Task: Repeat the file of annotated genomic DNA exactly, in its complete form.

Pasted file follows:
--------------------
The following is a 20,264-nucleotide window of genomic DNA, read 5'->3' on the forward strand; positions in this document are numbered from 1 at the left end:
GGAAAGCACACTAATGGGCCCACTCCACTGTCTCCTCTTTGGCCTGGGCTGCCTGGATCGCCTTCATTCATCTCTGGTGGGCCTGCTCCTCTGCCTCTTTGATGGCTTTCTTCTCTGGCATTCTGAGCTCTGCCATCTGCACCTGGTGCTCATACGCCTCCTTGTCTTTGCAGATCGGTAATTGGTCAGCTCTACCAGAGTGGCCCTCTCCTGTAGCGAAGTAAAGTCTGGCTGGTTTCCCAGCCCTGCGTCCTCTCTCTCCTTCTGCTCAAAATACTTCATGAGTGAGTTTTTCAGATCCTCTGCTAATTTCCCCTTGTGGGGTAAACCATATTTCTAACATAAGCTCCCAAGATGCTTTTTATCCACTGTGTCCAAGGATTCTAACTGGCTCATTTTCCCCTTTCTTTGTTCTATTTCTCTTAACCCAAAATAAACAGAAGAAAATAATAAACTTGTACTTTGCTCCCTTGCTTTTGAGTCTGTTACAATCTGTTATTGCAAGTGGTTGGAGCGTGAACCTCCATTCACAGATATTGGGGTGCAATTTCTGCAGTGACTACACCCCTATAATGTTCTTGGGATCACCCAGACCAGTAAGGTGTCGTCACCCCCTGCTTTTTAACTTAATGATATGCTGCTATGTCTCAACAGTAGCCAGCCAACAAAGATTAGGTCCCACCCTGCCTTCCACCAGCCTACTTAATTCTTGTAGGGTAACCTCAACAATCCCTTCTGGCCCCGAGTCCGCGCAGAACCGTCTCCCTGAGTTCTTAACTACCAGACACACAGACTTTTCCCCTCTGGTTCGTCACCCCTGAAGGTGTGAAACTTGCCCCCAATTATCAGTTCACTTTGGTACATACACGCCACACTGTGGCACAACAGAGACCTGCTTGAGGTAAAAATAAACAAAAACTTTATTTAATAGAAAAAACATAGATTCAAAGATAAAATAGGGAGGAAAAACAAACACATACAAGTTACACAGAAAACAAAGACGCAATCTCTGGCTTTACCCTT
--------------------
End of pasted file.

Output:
The following is a 20,264-nucleotide window of genomic DNA, read 5'->3' on the forward strand; positions in this document are numbered from 1 at the left end:
GGAAAGCACACTAATGGGCCCACTCCACTGTCTCCTCTTTGGCCTGGGCTGCCTGGATCGCCTTCATTCATCTCTGGTGGGCCTGCTCCTCTGCCTCTTTGATGGCTTTCTTCTCTGGCATTCTGAGCTCTGCCATCTGCACCTGGTGCTCATACGCCTCCTTGTCTTTGCAGATCGGTAATTGGTCAGCTCTACCAGAGTGGCCCTCTCCTGTAGCGAAGTAAAGTCTGGCTGGTTTCCCAGCCCTGCGTCCTCTCTCTCCTTCTGCTCAAAATACTTCATGAGTGAGTTTTTCAGATCCTCTGCTAATTTCCCCTTGTGGGGTAAACCATATTTCTAACATAAGCTCCCAAGATGCTTTTTATCCACTGTGTCCAAGGATTCTAACTGGCTCATTTTCCCCTTTCTTTGTTCTATTTCTCTTAACCCAAAATAAACAGAAGAAAATAATAAACTTGTACTTTGCTCCCTTGCTTTTGAGTCTGTTACAATCTGTTATTGCAAGTGGTTGGAGCGTGAACCTCCATTCACAGATATTGGGGTGCAATTTCTGCAGTGACTACACCCCTATAATGTTCTTGGGATCACCCAGACCAGTAAGGTGTCGTCACCCCCTGCTTTTTAACTTAATGATATGCTGCTATGTCTCAACAGTAGCCAGCCAACAAAGATTAGGTCCCACCCTGCCTTCCACCAGCCTACTTAATTCTTGTAGGGTAACCTCAACAATCCCTTCTGGCCCCGAGTCCGCGCAGAACCGTCTCCCTGAGTTCTTAACTACCAGACACACAGACTTTTCCCCTCTGGTTCGTCACCCCTGAAGGTGTGAAACTTGCCCCCAATTATCAGTTCACTTTGGTACATACACGCCACACTGTGGCACAACAGAGACCTGCTTGAGGTAAAAATAAACAAAAACTTTATTTAATAGAAAAAACATAGATTCAAAGATAAAATAGGGAGGAAAAACAAACACATACAAGTTACACAGAAAACAAAGACGCAATCTCTGGCTTTACCCTT